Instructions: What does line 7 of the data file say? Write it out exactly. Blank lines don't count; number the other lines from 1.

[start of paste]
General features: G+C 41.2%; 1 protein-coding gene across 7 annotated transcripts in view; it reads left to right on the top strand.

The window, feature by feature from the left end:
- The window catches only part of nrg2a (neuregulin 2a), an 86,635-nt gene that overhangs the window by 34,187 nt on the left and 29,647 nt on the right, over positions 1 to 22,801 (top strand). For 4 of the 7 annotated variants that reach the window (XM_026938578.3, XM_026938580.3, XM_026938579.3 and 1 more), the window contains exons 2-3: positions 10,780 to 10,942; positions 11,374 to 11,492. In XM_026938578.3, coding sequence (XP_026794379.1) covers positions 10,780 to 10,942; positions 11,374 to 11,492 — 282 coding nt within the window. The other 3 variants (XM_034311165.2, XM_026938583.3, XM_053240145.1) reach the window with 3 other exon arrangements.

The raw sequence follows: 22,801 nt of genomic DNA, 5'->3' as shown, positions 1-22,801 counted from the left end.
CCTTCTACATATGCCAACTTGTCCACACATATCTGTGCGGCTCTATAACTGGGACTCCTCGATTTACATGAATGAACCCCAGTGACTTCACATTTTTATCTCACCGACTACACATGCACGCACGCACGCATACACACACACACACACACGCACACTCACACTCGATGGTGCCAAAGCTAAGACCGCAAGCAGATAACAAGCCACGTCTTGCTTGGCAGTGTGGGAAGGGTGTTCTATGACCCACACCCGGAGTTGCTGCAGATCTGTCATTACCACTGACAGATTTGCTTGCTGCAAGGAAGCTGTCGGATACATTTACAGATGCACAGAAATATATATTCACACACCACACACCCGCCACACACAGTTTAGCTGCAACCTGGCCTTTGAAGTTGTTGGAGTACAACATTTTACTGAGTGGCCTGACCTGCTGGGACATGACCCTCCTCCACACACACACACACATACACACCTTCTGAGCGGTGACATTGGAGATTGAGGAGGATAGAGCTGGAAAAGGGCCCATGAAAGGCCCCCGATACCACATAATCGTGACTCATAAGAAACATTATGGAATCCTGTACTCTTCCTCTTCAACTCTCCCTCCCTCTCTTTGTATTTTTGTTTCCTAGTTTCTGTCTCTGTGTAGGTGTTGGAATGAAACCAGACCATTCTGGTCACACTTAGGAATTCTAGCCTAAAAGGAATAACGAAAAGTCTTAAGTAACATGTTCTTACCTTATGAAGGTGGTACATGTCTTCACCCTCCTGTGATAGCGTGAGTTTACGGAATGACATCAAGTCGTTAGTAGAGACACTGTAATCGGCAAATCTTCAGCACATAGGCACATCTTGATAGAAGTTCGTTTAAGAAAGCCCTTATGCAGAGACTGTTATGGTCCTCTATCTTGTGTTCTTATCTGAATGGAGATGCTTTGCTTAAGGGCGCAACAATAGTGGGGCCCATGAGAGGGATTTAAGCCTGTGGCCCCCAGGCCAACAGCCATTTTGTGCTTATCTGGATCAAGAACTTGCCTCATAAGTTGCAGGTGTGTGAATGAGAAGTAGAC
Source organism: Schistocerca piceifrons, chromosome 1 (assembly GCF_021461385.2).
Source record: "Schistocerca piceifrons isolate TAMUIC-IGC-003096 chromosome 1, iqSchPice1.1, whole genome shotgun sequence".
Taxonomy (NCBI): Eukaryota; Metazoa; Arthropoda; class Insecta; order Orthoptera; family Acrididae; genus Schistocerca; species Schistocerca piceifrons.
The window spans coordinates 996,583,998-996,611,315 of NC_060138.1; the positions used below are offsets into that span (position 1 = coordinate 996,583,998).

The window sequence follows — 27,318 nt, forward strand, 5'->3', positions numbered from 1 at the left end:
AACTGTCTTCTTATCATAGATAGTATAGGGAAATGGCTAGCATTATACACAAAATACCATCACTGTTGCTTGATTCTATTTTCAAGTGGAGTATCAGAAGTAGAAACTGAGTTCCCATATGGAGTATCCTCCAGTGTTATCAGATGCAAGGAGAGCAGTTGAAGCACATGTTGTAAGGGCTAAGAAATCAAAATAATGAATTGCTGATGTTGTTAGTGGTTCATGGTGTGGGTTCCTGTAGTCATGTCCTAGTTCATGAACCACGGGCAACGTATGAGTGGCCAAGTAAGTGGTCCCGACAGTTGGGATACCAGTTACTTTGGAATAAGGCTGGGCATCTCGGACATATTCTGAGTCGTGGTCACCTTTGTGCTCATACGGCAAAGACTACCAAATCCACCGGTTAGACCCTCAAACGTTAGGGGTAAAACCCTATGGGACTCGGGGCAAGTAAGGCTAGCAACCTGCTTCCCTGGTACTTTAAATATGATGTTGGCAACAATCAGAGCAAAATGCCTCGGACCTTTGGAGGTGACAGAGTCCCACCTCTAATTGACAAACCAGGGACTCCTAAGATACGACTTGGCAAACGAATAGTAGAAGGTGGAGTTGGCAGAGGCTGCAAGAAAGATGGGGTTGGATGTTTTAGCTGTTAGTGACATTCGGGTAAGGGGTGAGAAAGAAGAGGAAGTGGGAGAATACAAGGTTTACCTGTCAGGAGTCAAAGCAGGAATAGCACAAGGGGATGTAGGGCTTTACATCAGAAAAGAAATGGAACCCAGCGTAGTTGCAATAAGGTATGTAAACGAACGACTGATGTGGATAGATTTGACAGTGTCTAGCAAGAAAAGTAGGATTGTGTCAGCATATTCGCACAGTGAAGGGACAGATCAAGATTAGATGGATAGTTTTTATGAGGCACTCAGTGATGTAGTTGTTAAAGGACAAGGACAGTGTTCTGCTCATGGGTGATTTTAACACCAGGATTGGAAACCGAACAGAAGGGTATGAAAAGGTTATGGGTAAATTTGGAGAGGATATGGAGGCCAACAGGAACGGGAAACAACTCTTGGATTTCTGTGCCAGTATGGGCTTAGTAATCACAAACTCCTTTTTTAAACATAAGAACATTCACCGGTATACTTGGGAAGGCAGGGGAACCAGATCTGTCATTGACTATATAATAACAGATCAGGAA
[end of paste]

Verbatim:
Source record: "Schistocerca piceifrons isolate TAMUIC-IGC-003096 chromosome 1, iqSchPice1.1, whole genome shotgun sequence".